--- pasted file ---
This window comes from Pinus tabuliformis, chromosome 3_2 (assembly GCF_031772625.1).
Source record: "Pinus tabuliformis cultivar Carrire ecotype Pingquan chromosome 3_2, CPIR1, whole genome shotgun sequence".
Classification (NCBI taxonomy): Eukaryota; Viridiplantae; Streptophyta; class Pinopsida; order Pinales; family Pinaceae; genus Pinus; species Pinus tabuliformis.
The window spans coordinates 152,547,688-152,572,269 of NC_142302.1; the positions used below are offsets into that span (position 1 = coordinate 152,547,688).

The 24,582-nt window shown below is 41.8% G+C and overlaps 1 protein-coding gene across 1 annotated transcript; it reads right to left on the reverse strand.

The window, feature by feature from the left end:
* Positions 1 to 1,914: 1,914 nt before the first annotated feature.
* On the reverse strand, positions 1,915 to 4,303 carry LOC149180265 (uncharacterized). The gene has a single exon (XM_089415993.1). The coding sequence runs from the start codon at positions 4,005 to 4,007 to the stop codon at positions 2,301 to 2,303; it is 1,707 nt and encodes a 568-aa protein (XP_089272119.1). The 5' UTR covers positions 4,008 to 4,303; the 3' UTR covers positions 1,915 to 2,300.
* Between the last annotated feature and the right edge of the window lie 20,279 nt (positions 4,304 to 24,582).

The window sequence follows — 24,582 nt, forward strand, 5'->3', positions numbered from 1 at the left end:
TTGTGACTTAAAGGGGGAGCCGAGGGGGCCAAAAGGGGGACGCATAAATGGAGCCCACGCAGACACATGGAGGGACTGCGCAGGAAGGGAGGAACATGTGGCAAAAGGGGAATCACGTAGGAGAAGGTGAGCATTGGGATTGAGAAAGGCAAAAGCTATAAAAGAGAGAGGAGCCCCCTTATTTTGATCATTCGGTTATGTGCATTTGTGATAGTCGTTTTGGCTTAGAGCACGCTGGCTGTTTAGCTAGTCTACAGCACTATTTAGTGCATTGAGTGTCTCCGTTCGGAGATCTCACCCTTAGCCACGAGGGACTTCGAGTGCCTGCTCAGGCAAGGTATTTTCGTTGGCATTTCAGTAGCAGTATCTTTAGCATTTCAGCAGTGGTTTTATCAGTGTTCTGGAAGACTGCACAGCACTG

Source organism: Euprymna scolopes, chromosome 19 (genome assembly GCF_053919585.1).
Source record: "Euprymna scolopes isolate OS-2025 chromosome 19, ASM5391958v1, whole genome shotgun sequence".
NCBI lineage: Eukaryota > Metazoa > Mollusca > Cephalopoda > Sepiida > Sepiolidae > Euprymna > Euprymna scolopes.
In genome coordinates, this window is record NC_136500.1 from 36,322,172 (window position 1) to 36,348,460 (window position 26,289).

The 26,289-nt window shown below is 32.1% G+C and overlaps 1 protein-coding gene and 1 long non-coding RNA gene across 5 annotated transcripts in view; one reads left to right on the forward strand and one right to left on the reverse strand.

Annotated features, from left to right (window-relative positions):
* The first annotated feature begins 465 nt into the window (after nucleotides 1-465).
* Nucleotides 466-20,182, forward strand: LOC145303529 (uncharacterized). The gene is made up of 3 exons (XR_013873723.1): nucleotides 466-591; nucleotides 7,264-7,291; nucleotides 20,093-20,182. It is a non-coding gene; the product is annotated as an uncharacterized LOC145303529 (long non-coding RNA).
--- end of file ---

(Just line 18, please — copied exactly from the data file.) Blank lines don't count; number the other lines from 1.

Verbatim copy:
* The first annotated feature begins 465 nt into the window (after nucleotides 1-465).